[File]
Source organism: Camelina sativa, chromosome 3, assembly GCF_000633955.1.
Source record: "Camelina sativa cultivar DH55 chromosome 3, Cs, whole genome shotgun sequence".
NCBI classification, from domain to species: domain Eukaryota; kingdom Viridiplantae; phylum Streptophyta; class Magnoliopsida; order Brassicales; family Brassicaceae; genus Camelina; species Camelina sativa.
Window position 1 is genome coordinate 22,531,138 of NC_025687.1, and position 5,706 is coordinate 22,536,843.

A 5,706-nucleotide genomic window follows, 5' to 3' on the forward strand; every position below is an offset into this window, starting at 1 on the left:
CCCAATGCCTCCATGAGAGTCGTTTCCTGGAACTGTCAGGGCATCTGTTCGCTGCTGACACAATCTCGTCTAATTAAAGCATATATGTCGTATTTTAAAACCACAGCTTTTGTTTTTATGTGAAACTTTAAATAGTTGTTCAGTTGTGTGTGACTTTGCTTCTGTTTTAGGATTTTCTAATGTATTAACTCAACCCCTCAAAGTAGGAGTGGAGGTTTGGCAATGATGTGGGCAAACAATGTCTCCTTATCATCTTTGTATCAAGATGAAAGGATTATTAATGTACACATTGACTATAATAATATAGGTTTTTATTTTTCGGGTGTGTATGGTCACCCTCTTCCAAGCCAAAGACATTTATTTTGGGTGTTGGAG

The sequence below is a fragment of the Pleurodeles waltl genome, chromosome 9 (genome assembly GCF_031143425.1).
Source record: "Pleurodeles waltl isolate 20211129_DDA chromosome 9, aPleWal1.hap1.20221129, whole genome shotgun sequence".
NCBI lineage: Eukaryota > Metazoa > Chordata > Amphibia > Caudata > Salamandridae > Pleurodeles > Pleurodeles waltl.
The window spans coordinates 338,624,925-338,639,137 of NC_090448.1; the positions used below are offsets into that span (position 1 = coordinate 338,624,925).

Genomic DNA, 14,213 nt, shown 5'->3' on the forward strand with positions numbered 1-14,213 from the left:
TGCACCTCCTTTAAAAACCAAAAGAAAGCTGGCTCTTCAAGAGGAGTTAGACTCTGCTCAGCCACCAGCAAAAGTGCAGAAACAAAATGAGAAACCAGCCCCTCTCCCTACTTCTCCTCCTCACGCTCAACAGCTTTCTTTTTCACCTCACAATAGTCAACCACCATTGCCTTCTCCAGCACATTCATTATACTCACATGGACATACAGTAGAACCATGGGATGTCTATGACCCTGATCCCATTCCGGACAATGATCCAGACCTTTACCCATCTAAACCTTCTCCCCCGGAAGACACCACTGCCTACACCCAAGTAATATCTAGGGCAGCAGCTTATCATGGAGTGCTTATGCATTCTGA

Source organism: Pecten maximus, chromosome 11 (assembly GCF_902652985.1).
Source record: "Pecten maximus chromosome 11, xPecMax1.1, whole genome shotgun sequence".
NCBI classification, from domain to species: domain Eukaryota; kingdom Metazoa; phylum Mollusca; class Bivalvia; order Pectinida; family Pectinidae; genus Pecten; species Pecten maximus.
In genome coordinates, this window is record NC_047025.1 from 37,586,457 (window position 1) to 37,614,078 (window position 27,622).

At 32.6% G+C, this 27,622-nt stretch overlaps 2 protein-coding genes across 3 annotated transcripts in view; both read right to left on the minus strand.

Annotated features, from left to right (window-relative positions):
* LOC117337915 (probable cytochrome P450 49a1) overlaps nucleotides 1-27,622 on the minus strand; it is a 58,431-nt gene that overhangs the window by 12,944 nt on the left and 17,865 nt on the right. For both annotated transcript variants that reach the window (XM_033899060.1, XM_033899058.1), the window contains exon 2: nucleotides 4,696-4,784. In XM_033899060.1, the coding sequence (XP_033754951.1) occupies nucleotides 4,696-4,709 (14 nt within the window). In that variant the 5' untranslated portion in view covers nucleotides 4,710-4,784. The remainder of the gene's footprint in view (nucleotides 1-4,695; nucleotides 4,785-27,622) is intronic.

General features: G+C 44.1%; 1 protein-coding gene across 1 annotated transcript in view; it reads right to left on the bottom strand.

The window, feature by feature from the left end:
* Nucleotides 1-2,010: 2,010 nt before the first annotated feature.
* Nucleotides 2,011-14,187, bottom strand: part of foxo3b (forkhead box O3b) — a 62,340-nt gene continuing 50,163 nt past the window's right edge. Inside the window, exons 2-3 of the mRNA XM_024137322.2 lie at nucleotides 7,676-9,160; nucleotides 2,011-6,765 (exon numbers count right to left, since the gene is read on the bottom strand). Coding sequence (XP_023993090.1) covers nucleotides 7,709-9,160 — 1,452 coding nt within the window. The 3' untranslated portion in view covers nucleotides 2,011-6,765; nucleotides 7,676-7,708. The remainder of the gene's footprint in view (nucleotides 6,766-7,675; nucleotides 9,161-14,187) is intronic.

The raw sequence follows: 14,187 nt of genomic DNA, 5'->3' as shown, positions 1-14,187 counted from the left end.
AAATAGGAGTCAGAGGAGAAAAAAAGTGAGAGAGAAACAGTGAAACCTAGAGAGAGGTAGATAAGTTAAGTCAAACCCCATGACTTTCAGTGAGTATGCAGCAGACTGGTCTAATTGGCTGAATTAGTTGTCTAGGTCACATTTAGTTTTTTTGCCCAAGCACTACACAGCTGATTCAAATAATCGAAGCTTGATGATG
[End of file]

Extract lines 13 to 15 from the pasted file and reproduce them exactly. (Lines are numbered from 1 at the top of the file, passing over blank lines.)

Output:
Source organism: Pecten maximus, chromosome 11 (assembly GCF_902652985.1).
Source record: "Pecten maximus chromosome 11, xPecMax1.1, whole genome shotgun sequence".
NCBI classification, from domain to species: domain Eukaryota; kingdom Metazoa; phylum Mollusca; class Bivalvia; order Pectinida; family Pectinidae; genus Pecten; species Pecten maximus.